Contact the U.S. Department of Housing and Urban Development or the Arkansas Fair Housing Commission for more information on Fair Housing.

Arkansas rental agreement laws

Under Arkansas law, a written rental agreement is required for a lease of one year or more, but it’s recommended that landlords provide lease agreements no matter the length of the tenancy. Oral agreements are acceptable for leases of less than a year.

The landlord may terminate the rental agreement for any reason but must give one rental period’s notice for an oral lease. In the case of a written lease, the landlord must provide notice according to the terms of the lease.

If the tenant wishes to terminate the lease, they must provide notice within the time specified on the lease agreement.

Click here for more on what landlords should include in a lease agreement.

Arkansas security deposit laws

Arkansas landlords can only charge up to the equivalent of two months’ rent for a security deposit, but this law applies only to landlords who rent six or more properties.

Landlords are not required to provide a receipt and do not have to hold the security deposit in a separate bank account. They also don’t have to pay interest on the deposit.

At the end of a tenancy, landlords have 60 days to return the tenant’s security deposit.

There are several reasons an Arkansas landlord can withhold some or all of the tenant’s security deposit. They are as follows:

Landlords must provide an itemized list of charges withheld within the 60-day time frame after the tenant leaves the property.

They can keep the entire amount of the security deposit if the damage costs or unpaid rent exceed the total amount of the deposit.

Arkansas rent laws

There is no rent control in Arkansas so landlords may charge whatever they consider a reasonable rate for their unit. But, before raising rent, landlords must provide notice of at least one rental period. This applies to both oral and written lease agreements.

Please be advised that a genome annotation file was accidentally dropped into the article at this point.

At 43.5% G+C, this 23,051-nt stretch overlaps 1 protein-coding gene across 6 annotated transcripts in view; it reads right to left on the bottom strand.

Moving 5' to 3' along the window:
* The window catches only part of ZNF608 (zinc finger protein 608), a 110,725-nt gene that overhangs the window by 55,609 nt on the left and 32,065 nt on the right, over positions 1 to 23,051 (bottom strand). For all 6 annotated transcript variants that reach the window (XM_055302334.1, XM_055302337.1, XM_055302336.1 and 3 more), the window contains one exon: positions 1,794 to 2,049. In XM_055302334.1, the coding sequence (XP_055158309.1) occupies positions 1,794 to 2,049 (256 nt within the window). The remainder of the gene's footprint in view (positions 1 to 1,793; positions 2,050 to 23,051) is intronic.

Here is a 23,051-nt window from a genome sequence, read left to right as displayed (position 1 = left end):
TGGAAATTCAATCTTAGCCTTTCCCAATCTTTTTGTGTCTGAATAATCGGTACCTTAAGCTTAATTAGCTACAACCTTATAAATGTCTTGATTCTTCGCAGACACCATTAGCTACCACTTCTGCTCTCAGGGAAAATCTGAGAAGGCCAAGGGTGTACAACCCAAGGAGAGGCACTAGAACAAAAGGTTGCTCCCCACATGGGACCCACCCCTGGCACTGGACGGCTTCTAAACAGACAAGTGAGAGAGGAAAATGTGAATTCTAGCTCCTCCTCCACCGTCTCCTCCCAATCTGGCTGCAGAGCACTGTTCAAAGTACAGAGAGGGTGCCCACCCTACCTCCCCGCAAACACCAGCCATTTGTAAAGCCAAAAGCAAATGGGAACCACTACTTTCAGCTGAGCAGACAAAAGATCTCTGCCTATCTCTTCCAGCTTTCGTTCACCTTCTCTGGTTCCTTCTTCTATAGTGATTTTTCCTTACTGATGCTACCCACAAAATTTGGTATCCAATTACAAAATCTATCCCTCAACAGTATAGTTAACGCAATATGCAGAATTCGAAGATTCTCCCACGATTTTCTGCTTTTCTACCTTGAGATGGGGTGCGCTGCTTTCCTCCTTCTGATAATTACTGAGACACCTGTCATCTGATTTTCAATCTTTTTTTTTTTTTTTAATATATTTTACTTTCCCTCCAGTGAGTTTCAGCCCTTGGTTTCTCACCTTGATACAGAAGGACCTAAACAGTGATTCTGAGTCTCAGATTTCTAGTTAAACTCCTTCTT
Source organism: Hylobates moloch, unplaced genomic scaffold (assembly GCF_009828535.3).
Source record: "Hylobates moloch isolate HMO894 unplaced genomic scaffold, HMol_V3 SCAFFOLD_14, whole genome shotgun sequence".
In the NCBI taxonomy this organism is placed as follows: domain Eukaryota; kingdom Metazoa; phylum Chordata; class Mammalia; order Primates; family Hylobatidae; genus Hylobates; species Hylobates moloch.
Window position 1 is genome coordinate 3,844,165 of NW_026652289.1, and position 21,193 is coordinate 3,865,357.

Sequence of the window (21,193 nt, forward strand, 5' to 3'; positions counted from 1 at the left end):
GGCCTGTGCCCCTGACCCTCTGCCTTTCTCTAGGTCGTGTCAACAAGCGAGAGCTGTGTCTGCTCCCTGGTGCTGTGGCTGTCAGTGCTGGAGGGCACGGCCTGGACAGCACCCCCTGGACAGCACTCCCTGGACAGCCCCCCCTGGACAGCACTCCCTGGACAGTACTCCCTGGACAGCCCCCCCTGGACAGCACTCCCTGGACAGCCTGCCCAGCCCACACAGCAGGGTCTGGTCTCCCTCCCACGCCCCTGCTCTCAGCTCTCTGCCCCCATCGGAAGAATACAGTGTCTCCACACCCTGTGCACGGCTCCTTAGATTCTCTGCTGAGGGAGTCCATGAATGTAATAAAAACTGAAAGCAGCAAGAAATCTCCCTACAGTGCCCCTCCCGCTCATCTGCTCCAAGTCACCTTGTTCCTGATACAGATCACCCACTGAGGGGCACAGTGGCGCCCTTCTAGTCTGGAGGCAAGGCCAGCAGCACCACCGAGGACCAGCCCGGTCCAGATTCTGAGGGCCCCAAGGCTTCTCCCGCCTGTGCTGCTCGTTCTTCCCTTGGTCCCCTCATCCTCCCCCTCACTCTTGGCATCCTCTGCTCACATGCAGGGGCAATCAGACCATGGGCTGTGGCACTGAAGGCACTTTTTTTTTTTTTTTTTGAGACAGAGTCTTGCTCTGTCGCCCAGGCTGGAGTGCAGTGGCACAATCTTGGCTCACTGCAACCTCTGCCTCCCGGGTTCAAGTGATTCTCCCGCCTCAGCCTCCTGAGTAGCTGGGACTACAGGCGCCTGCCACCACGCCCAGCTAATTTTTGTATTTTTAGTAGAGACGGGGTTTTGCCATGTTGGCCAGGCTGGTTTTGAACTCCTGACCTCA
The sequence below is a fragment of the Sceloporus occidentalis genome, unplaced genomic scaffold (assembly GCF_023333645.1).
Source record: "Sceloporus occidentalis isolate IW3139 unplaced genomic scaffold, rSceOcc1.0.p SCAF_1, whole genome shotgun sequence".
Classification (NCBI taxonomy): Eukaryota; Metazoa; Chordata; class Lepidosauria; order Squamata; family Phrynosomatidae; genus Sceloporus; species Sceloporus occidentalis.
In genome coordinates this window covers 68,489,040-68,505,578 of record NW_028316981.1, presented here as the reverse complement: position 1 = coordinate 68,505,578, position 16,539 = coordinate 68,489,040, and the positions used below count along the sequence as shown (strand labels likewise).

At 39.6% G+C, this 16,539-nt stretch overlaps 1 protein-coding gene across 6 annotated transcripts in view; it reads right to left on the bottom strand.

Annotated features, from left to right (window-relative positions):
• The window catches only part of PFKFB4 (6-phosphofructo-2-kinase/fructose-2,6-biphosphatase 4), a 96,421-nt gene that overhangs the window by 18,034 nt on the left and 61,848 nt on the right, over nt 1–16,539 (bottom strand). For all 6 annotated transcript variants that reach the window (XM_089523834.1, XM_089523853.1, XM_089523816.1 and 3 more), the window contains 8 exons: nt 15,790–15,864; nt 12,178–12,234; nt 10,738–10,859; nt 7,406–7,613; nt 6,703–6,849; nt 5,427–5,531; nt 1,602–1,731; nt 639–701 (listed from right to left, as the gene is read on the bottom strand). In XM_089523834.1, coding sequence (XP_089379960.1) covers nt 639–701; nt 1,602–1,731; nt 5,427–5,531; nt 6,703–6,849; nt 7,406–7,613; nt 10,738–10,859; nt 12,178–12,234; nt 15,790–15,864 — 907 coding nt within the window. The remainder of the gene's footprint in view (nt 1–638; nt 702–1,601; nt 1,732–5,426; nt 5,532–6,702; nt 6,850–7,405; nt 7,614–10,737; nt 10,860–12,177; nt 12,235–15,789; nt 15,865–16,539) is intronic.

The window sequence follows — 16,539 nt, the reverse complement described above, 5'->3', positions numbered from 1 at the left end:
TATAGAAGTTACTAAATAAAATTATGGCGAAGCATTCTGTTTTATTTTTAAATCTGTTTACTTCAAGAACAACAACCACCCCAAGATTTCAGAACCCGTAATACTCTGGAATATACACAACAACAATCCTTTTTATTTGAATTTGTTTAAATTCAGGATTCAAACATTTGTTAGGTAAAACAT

Landlords may charge late fees for late rent payments, but the fees must be clearly disclosed in the lease agreement. For each month the tenant is late paying rent, the landlord may charge a late fee that does not exceed $30 per month or 20% of the amount of monthly rent.

It’s important to note that Arkansas tenants cannot withhold rent for any reason, including if landlords do not make repairs.

Arkansas repairs and maintenance laws

There are not many laws surrounding repairs and maintenance in Arkansas. There is no warrant of habitability, thus, landlords simply must provide the property “as is”. Tenants must keep the property in the same condition as they received it.

Landlords are not required to repair the dwelling or common spaces (unless specified in the lease agreement), but if they choose to do so, they must do it correctly.

Tenants cannot withhold rent if the landlord fails to make repairs, or use the “repair and deduct” remedy.

It’s also important to note that tenants cannot pursue legal action if their repair request is not fulfilled.

Arkansas notice of entry laws

Arkansas is unique in that it doesn’t require landlords to provide a notice of entry to tenants, but it’s generally a good practice to follow to maintain a healthy landlord-tenant relationship.

The notice can range from 24 hours to two days depending on what is agreed upon in the lease agreement.

Arkansas eviction laws

Arkansas eviction laws provide several reasons a landlord may proceed with the eviction process. The reasons include:

  • Unlawful Detainer: In Arkansas, if a tenant fails to pay rent on time or at all, the landlord must wait five days before taking action. If the rent is still unpaid after five days, the landlord can give the tenant an unconditional notice to quit. The tenant then has three days to leave. If they do not vacate the property, the landlord can file an unlawful detainer suit.
  • Violating house or lease rules: In the case the tenant violates rules or regulations, the landlord must send a 14-day written notice to cure or quit.
  • Illegal activity: If the tenant is discovered to be partaking in illegal activity in or on the property, the landlord can send an immediate, unconditional written notice of eviction. If the tenant doesn’t leave within three days of the notice, the landlord can proceed with legal action.